Fed election rout a 'warning' for Vic Libs
Victorian Liberals have been sent a pre-election "warning" after losing at least four heartland federal seats to Labor and teal independent candidates.
The Liberals traditional base in Melbourne's east and southeast has been decimated following Saturday's federal election.
Kooyong, Chisholm, Higgins and Goldstein all fell, while the fate of Menzies and Deakin hang in the balance.
In Victoria, there has been a more than five per cent swing against the Liberals and Nationals compared to nearly four per cent for Labor. One in three people voted for neither of the major parties.
With the Victorian election six months away, political scientist Katrina Lee-Koo said the swing away from the Liberals would force it to reassess.
"The question is are we going to see that replicated in the state election," the Monash University associate professor of politics and international relations told AAP on Monday.
"As a party, at the state and federal level, they need to have a good look at themselves."
Opposition Leader Matthew Guy admitted the result showed there was a level of frustration within the electorate.
"Every election where you don't win you have to learn lessons, federal or state," he told reporters.
"I understand that and I certainly accept that. But what I would say is it won't deter us."
A Victorian Liberal MP, who spoke to AAP on the condition of anonymity, said the rout was a "warning" the state party wouldn't get to govern if it doesn't "listen with two ears and speak with one mouth".
"I think we can still win. We're very different to our federal colleagues," they said.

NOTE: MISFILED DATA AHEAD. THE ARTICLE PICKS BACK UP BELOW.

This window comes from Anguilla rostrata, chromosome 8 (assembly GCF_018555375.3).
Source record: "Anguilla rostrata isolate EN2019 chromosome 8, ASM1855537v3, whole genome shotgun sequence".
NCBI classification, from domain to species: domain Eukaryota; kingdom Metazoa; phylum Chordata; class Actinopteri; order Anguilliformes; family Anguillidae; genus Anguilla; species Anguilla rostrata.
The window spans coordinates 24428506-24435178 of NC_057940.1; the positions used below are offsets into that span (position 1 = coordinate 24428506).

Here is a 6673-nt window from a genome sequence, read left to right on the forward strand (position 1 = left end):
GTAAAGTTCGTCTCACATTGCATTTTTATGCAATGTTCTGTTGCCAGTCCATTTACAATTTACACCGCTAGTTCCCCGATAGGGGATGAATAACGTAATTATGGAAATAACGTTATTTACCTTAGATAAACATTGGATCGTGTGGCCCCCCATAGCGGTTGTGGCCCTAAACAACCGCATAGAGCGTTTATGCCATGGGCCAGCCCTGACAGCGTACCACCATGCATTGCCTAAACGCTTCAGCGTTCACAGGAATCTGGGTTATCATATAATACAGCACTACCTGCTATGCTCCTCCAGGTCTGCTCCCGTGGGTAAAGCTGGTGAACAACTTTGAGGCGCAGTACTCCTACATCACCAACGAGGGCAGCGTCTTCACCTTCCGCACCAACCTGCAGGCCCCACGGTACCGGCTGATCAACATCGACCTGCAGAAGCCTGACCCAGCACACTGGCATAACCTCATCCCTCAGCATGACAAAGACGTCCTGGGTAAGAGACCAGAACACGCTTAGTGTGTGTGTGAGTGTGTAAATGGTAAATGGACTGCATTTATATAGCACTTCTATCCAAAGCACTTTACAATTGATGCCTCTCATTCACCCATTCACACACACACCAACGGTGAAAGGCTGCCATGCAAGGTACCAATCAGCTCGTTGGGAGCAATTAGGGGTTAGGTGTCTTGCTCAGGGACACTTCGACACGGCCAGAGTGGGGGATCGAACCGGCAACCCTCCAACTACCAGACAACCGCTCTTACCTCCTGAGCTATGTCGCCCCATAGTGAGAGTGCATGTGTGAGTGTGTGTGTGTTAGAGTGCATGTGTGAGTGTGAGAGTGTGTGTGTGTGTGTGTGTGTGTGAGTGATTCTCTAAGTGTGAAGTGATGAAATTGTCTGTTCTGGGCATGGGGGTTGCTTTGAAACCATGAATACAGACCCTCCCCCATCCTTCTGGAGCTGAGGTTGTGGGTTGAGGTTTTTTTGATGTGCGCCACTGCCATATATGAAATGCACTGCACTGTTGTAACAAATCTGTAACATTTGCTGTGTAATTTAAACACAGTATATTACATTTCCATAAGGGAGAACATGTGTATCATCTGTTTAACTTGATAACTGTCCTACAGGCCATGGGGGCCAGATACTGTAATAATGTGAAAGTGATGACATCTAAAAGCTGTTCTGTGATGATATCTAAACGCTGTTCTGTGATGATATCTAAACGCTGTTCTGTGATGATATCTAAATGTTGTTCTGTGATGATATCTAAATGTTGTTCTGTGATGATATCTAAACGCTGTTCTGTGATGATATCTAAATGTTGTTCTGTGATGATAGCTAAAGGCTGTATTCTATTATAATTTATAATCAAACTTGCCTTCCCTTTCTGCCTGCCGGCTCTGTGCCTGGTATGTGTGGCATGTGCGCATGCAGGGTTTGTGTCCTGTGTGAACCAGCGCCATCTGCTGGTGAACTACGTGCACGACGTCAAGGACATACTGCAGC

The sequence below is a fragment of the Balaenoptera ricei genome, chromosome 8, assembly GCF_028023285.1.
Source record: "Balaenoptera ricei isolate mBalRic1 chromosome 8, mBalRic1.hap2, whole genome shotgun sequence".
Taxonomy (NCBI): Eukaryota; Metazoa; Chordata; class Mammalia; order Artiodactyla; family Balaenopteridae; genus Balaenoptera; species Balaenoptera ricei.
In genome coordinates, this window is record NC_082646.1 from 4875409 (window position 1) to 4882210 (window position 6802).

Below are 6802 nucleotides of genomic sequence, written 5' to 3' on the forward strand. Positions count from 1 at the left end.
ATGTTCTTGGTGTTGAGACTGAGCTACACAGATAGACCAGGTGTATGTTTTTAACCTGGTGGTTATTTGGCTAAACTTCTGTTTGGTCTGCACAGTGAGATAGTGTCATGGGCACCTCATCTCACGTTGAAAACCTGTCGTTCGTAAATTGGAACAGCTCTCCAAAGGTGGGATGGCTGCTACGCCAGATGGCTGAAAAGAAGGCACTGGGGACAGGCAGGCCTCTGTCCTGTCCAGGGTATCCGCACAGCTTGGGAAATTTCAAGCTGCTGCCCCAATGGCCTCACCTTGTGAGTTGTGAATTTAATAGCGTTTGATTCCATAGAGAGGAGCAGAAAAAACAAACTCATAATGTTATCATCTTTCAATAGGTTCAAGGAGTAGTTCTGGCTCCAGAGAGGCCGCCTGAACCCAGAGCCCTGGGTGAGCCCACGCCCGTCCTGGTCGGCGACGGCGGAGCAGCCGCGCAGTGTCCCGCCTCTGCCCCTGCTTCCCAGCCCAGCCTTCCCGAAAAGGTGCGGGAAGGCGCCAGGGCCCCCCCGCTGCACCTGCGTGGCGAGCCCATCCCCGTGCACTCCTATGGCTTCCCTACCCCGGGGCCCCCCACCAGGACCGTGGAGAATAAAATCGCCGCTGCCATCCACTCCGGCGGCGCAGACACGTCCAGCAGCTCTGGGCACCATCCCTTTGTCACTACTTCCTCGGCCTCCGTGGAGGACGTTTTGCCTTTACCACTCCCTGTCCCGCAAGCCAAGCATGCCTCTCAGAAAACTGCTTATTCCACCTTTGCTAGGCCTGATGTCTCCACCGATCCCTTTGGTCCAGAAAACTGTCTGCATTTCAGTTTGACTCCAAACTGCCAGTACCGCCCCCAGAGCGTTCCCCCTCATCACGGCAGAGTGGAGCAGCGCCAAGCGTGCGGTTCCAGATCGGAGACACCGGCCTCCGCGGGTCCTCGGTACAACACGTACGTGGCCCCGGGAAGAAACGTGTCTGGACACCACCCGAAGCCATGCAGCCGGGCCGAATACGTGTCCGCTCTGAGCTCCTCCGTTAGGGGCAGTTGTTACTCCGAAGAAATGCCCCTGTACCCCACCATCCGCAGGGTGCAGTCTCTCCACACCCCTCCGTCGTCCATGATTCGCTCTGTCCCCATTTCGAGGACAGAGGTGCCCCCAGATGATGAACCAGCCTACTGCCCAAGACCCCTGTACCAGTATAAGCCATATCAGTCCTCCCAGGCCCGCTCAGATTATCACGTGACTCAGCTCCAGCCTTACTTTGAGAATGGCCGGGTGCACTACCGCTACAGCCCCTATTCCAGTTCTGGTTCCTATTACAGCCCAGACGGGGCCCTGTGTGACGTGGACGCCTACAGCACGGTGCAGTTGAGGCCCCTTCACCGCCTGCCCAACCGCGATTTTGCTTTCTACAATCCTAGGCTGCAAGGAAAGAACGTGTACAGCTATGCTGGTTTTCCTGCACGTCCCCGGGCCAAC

"We're much more aware of the community's sentiments and I think that you'll see that in our policies now that there is clear air."
Reflecting on the coalition's drubbing after retaining his regional seat of Gippsland, federal Nationals MP Darren Chester branded the Victorian Liberals an "election losing machine".
"Anyone who thinks the result in November will be any different if they don't change direction now, is simply kidding themselves. The voters are never wrong," he wrote on social media.
The Andrews Labor government has an overwhelming majority in the lower house, after the coalition shed 10 of its 37 seats in 2018.
The Victorian Liberals are hopeful of regaining the seat of Hawthorn through the political second-coming of former state deputy leader John Pesutto, while also holding on to Brighton after narrowly retaining it.
With Kooyong and Goldstein overlapping those seats, Professor Lee-Koo said that might prove a tough task and be more about damage limitation rather than winning on November 26.
"While we may not see the same level of trouncing that we've seen at the federal level, I think they're going to struggle," she said.
"It's about holding what they've already got."
The Morrison government made a play to capitalise on voters' angst over the state's six COVID-19 lockdowns, running "send Daniel Andrews a message" election material in outer Melbourne suburbs.
Despite swings away from Labor in McEwan and Hawke, Health Minister Martin Foley said the criticism of Victoria's pandemic response contributed to the coalition's election downfall in the state.
"Victorians are not mugs. They know when they're being treated foolishly by the Commonwealth government," he said.
Prof Lee-Koo said Victorians understood COVID-19 restrictions were state decisions and any lingering "resentment" was more likely to filter through in November.